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What Do You Know, the Recession Is Actually Serious Bad News Print
Thursday, 19 May 2011 04:05

In an article on the poor employment prospects for recent college grads, the NYT told readers:

"Now evidence is emerging that the damage wrought by the sour economy is more widespread than just a few careers led astray or postponed."

This is actually a good article that includes some new evidence on the extent to which recent college grads are either working at jobs that do not require a college degree or out of work altogether. (The graph accompanying the article shows that 22.4 percent are out of work altogether and 22.0 percent are working at jobs that don't require a degree.)

It's just striking that a sentence like this appeared near the top of the article. We're just now discovering that there is serious damage from this downturn? Some editor was asleep at the wheel on this one.

 
Plunging Mortgage Applications: Reporters Should Notice Print
Wednesday, 18 May 2011 19:46

Home sales fell through the floor last May as the first time home buyers tax credit ended in April. The expiration of the credit pulled a lot of sales forward, so that few people were buying in May.

This is why it should have people very concerned that purchase mortgage applications for last week were actually slightly below the level for the same week last year. The same was true for the prior week also. These are weekly data, which means that the numbers will be erratic, but this is not a good sign.

 
Record High Used Car Prices Reappear in USA Today Print
Wednesday, 18 May 2011 13:19

USA Today is now telling us that used car prices may not stay at their record highs. As I explained last week, we expect most items to be hitting record-high prices most of the time, since the economy is seeing moderate rates of inflation, not deflation. However, it turns out that we are not actually seeing record high car prices rights now, at least not according to the Bureau of Labor Statistics. The difference between the indexes referred to in the article and the index shown in the graph is that the Bureau of Labor Statistics adjusts for changes in quality.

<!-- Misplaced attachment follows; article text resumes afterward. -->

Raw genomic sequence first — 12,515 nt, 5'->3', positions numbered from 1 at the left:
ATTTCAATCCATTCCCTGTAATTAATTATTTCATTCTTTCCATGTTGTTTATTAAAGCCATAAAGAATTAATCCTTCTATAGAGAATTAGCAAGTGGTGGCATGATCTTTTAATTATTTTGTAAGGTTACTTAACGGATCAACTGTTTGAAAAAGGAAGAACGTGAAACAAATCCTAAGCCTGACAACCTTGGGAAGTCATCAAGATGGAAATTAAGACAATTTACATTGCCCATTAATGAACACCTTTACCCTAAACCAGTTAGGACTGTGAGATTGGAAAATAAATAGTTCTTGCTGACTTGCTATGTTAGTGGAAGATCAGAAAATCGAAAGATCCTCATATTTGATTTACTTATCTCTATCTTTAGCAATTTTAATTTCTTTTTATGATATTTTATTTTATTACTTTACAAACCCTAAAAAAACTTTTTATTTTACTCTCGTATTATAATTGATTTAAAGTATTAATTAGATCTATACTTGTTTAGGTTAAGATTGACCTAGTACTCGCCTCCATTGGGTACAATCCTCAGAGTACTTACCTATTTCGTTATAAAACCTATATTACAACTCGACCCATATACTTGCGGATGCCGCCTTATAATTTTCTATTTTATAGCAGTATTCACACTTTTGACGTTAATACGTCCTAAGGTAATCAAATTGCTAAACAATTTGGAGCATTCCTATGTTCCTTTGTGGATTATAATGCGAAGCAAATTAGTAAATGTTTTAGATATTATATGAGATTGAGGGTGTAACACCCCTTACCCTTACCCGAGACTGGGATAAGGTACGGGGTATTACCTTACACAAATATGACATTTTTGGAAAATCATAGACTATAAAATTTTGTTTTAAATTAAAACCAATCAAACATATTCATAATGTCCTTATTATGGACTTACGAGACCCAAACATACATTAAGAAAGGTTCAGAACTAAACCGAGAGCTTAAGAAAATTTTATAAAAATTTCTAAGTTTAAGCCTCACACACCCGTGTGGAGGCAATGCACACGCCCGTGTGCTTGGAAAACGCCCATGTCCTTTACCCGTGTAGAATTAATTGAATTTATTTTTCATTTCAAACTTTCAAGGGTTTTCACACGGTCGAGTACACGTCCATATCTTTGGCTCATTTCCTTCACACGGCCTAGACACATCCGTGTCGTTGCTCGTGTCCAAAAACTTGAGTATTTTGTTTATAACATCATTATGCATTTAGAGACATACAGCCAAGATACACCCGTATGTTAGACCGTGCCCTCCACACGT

used_cars

 
According to Economists, Increased Pension Payments by Federal Employers are a Cut in Pay Print
Tuesday, 17 May 2011 05:38

This basic fact should have been included in a Washington Post piece that talked about plans to require federal employees to contribute more from their paychecks to their retirement plan. Economists of all political persuasions view workers' pay as a total compensation package. When comparing pay in different jobs or industries economists include employer payments for health insurance, pensions, and other benefits, along with straight wages.

This means that when political figures call for federal employers to pay more money out of their paycheck into their pensions, they are calling for these workers to get a pay cut. This is not a debatable point in a he said/she said as this article implies. It is true.

 
Ezra Klein Gets It half Right on the Dollar Print
Tuesday, 17 May 2011 05:17

Ezra Klein makes the case that the United States needs a weaker dollar in order to increase net exports and move towards more balanced trade. (Former Senator Ernest Hollings referred to the weaker dollar as a "competitive" dollar.) However it wrongly thinks the need is temporary and that China' currency policy is the sole problem.